In addition, I have this bad habit of starting to talk like the characters in books I am reading. So for example, when I read Pride and Prejudice I go all proper spoken English on you, when I read this I become racist. So for example, I was drinking Desperados with Boyf and we were waxing lyrical about how it is one of our favourite beers when I just announce “Maybe we should send letter of many, many thanks to them?” Yup well done, excellent racism there. Sometimes I wish I couldn’t hear my own thoughts.

Ok, that was a nice detour that allows everyone to judge me harshly, we shall move rapidly back towards the second half of the book. The second half deals with Li-Xia’s daughter. The difference here is that at least she has a nice childhood which is then rather abruptly brought to an end and we go through more tragedy and misuse and female exploitation and you just wonder, will this ever fucking end? The good news is, it does end and it is the usual cliché happy ending you would expect, by this point though, you totally deserve it after all of the misery.

Overall, and I know I slagged it quite heavily above, I actually really enjoyed this book, it was a long engrossing read which I love and can be very difficult to find. Yes there are inconsistencies and problems, and yes, the authors questions at the end make him seem a bit of a dick, e.g. “Well I married into a rich family in China and when you move to China they give you a Chinese name so you can have both on your business card, so I use this name all the time now”, that may be slightly paraphrased, but is the basic gist of it. This doesn’t detract from the fact that it is a really enjoyable read and I would thoroughly recommend.

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I think everyone hates me.

No, really I do, and not just cause I always feel like that, but because now I fancy myself as a bit of an expert in body language. That is right, I am soon to be judging near you, probably you and convincing myself that you hate me. The reason why? I have been reading “What Every Body is Saying: An ex-FBI’s agent’s guide to speed-reading people”

There are a number of reasons for this, firstly, it would be a good skill to have, especially when going into an unfamiliar situation, as it would help me gauge what was happening. Secondly, if I can manipulate my own body language to exude confidence, maybe I will be more successful both on a personal and professional level. Thirdly, I can tell what everybody is thinking about me all the. Fourthly – is that even a word? – an obsession with the X-Files made me really want to be an FBI agent. Although, in retrospect, there were a number of reasons that was never going to happen:

1. I am not American

2. I am just so clearly unsuitable

3. I would be utterly fucking terrible at it

4. There is no such thing as the X-files

Those are the main reasons, but I suspect there are any number of things that could be added to that list – no, that is not an invitation for you, yes you, to add to it.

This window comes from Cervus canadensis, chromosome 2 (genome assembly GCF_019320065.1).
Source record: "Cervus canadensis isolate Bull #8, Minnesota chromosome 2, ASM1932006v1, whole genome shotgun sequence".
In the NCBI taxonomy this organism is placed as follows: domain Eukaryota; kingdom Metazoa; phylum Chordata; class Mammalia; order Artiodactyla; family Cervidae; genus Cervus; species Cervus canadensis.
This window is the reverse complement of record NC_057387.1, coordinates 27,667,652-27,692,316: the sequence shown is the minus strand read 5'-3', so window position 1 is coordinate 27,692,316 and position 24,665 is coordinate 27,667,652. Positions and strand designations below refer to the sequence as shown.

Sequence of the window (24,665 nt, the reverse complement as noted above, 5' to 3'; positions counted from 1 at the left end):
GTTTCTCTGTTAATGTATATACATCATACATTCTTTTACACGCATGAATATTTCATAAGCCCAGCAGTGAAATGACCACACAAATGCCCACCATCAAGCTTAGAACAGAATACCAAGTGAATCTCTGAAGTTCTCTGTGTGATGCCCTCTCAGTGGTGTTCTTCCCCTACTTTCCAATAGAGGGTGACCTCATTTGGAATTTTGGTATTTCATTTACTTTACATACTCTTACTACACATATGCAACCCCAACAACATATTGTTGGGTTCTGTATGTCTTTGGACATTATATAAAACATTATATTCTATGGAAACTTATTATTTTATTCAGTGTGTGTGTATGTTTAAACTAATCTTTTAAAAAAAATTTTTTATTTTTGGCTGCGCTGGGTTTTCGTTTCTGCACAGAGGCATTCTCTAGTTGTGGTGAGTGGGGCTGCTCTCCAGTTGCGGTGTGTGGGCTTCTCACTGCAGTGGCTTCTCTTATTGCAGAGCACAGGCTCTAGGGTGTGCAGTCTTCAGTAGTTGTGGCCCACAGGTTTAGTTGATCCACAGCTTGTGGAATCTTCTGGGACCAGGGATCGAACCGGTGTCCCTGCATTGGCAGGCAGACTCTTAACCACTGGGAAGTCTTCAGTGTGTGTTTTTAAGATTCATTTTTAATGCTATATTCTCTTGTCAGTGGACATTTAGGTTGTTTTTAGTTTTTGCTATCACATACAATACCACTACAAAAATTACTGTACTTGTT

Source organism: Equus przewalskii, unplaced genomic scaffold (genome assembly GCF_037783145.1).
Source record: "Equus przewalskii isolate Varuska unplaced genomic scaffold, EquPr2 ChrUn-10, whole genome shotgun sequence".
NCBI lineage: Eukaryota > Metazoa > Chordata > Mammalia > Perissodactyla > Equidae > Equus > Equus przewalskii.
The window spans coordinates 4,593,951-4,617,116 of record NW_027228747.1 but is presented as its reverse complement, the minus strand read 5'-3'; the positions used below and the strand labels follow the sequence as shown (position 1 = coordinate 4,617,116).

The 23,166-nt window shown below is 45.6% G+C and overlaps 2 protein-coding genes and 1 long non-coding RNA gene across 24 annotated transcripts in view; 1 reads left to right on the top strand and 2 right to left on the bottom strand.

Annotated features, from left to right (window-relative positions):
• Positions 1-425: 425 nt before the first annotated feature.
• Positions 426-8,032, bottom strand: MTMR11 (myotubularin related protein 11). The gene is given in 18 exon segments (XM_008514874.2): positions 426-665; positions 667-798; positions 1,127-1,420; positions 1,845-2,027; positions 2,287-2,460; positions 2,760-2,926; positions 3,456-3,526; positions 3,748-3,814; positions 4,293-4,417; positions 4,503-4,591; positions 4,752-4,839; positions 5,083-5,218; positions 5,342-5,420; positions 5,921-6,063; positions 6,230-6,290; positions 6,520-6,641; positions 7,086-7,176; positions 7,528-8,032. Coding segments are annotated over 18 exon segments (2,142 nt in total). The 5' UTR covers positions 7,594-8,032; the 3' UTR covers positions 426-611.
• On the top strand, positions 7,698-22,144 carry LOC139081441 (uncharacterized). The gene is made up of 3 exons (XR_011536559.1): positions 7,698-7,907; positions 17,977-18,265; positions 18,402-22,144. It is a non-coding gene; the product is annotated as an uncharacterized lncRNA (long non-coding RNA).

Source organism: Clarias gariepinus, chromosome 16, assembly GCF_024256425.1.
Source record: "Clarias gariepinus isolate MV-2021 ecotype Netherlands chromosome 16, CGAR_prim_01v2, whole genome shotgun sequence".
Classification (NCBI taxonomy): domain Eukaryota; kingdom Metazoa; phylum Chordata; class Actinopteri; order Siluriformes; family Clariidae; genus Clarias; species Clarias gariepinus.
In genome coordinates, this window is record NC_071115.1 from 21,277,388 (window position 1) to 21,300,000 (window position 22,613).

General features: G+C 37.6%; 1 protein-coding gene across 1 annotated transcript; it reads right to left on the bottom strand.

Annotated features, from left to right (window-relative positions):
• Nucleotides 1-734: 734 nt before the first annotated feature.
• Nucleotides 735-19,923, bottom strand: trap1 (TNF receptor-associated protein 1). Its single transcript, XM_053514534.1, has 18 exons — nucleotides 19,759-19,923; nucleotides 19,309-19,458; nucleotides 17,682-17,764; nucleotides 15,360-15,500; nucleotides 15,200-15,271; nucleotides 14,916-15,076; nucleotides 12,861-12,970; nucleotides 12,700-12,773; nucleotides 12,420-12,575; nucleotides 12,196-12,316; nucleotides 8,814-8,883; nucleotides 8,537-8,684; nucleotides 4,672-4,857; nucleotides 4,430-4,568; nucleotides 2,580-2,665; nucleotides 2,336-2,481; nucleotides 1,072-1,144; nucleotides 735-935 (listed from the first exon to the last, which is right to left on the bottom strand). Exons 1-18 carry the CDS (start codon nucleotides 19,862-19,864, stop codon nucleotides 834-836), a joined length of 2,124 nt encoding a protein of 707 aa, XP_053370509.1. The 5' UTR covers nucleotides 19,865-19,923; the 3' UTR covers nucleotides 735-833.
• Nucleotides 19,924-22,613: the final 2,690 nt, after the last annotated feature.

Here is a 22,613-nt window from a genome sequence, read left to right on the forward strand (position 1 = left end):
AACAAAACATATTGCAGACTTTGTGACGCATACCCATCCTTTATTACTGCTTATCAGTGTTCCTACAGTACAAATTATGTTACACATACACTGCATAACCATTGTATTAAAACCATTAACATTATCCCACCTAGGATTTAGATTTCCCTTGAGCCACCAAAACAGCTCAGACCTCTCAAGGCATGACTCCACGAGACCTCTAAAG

Anyhoodle, the book is a really fascinating read, but definitely not a page turner. I have been reading it off and on since December and really can’t make myself read it for any length of time. The case studies in it are genuinely interesting and I am sure if I remembered any of it once I finished reading it it would be very useful. As it stands though, I can only remember bits and pieces and it seems to be the kind of book that would to be re-read a number of times to get the full benefit of it. Also, what is explained so clearly in the book turns out to be more difficult to apply in real life, once again, probably a reason why I am not an FBI agent.

The other thing it reminded me of was part of the training I went through for my job. The trainer seemed to be a sort of amateur of body language reader (is that the technical term?) along these lines so she left you feeling kind of jumpy and paranoid. As in, she would look at you and just be able to tell what you were like by how you were sitting, or how you were feeling and it just felt like she was constantly watching, It really wasn’t cool. In fact, just today she used one of her psychological mind tricks on me, via e-mail of all things. Crap, I must be really susceptible. Please don’t try to sell me things.

Where was I? Oh yes, so it leaves you with a lingering sense of paranoia, in that, you are now concerned everyone is judging you by your body language (including me, but apparently I am doing it wrong). The skills it can teach you are definitely worthwhile, and shall be trying to integrate some of these into my everyday life, but it also points out that when you try to hide your natural reactions and inclinations there are still signs there of what you are doing. I read a really good and interesting website about reading body language is called Eyes for Lies, and it states that something like 5% of people have a natural ability to read peoples body language, but this blogger does state it can be taught and she teaches classes on it for people in careers that could find it beneficial, like police.